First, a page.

Research

Research + Discoveries

  • Gold Carbene Complex Lacking Heteroatom Stabilization

    The Widenhoefer group has  recently reported the synthesis and structure of the first gold carbene complex lacking heteroatom stabilization.  Unstabilzied gold carbene complexes have been widely invoked as reactive intermediates in gold- catalyzed transformations but have heretofore escaped direct detection and characterization.  This work, co-authored with graduate student Robert Harris, recently appeared in Angewandte Chemie.

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  • Migliore and Collaborators re-ignite interest in DNA-based wires

    Dr Agostino Migliore and collaborators are taking a major step forward in understanding the basic rules of charge transport through long polymer  wires and in their implementation in more complex electrical circuits. Their work recently appeared in Nature Nanotechnology and is a result of an international collaboration led by the experimental group of Prof. Danny Porath (from The Hebrew University of Jerusalem) and involving experimentalists and theorists from Israel, USA, and Europe.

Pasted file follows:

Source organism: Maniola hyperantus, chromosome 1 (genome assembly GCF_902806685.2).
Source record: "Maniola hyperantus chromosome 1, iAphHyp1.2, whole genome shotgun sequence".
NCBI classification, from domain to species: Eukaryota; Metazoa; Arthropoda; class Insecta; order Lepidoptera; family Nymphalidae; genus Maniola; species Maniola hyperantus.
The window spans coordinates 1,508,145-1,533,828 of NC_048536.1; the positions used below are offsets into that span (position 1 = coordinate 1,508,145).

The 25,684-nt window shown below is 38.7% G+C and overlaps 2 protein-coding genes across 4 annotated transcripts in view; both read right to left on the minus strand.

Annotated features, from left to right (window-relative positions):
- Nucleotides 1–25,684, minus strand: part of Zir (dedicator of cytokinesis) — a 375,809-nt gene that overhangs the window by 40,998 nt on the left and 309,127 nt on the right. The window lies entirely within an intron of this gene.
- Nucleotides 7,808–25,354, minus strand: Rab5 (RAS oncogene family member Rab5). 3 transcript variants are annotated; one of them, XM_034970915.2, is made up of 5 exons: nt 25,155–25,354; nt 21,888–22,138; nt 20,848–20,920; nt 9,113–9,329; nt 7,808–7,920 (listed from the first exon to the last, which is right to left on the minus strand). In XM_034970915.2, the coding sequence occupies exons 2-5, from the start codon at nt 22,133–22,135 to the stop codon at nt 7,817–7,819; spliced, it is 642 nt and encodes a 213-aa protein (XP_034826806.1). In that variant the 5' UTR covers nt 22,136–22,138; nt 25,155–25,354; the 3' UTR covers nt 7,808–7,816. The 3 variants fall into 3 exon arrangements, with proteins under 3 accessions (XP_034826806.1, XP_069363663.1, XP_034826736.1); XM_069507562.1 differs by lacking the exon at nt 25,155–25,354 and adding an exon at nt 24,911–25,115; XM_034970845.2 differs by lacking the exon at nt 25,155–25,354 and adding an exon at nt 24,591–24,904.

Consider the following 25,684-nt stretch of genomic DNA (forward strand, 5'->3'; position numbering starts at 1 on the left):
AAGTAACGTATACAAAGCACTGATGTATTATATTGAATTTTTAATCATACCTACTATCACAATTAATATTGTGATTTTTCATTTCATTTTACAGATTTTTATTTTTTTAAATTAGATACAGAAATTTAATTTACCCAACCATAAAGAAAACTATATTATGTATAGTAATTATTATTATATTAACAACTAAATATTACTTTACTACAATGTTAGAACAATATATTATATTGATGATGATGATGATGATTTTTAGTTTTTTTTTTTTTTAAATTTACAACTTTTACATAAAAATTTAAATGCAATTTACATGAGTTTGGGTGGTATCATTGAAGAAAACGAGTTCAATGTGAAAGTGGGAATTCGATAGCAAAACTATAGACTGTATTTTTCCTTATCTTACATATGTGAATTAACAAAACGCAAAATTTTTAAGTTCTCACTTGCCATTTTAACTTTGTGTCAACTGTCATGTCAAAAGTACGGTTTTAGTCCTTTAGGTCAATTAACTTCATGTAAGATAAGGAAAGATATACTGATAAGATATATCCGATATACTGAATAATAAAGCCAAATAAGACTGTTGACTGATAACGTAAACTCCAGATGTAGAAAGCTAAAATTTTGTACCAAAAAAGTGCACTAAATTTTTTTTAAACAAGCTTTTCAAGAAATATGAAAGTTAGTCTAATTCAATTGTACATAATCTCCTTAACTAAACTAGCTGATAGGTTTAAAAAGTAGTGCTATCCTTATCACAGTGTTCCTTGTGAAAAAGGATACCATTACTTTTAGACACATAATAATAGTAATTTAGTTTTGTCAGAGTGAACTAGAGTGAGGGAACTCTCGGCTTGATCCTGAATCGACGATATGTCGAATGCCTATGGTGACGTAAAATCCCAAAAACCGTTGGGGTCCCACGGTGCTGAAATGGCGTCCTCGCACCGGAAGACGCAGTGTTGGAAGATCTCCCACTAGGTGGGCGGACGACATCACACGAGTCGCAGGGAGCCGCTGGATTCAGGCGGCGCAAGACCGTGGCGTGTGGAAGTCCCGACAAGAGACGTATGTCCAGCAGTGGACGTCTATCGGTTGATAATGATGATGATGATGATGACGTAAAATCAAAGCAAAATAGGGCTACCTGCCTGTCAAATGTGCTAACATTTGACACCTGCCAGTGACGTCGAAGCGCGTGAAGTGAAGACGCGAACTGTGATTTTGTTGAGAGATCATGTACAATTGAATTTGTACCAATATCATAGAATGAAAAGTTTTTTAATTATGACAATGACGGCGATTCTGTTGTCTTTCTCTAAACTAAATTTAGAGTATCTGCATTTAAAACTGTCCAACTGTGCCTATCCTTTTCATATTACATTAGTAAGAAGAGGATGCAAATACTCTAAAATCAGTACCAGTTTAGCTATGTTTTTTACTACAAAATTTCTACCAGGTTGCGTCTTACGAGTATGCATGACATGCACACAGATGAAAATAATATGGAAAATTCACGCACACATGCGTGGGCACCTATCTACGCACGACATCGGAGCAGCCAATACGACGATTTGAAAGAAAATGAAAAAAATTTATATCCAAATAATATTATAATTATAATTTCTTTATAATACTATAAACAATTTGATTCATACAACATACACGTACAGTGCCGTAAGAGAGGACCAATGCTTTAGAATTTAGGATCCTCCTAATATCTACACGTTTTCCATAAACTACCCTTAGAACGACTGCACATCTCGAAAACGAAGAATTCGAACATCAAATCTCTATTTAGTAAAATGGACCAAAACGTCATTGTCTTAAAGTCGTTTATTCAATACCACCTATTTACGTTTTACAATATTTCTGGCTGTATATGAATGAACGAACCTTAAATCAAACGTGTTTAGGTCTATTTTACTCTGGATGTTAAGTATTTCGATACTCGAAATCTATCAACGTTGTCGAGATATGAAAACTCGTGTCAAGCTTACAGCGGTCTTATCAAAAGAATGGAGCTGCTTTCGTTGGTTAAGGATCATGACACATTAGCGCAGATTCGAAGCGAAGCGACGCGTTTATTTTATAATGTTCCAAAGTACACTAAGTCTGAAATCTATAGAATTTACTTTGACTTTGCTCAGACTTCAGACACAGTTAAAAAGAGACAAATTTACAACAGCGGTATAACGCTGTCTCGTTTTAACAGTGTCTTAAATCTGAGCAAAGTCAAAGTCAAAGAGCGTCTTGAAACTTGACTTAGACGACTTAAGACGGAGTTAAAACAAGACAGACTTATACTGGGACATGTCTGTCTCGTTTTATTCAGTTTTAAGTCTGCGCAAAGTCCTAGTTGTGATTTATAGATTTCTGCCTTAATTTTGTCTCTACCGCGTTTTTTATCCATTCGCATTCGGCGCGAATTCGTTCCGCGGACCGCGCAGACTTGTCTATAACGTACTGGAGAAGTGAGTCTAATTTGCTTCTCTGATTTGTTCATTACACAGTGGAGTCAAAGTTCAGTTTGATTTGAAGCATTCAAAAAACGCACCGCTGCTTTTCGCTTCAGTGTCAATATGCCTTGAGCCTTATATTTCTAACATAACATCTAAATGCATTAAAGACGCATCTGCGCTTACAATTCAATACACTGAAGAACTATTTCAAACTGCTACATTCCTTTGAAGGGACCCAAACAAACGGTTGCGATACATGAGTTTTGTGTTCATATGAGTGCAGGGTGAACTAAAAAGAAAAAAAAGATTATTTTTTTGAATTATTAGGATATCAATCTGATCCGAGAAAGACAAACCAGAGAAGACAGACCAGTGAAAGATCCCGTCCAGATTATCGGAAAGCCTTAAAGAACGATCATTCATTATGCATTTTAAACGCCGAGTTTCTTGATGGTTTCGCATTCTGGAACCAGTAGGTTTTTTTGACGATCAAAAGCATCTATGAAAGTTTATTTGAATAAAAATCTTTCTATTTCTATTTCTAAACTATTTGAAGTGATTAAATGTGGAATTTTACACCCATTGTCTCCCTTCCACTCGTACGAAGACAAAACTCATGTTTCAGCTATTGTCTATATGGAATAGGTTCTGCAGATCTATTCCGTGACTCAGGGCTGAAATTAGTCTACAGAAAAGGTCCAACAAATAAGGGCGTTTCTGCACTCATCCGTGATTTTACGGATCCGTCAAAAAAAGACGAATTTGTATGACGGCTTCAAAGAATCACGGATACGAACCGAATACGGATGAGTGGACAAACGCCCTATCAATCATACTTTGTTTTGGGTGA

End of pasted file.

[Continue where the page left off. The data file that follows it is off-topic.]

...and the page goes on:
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  • Professor Derbyshire and Colleagues Find New Ways to Fight Malaria

    Professor Derbyshire is the lead author on a new study that identifies several kinase inhibitors that show promise as anti-malarial drugs.  The work, which was recently published online in ChemBioChem, was also highlighted in the August 25, 2014 article in Duke Today and in the October 2, 2014 article in Duke Today.

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  • Franz Group Develops a Strategy to Recruit Copper to Kill Pathogens

    Members of the Franz lab joined forces with collaborators in the Duke University Medical School to show that a small molecule enhances antifungal activity by taking advantage of chemical processes induced by the immune system.  The molecule, nicknamed QBP, transforms from a non-toxic compound to a lethal agent upon interacting with reactive oxygen species and copper, both of which are released by activated immune cells. The toxic agent overrides the copper detoxification machinery in microbial pathogens in a way that minimizes damage to uninfected host cells.

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  • Fitzgerald Group Advances Protein-Ligand Binding Methodology

    The Fitzgerald Group recently described the development and application of two new experimental protocols that significantly expand the scope of  their SPROX methodology for the large-scale and high-throughput analysis of protein-ligand binding interactions on the proteomic scale.

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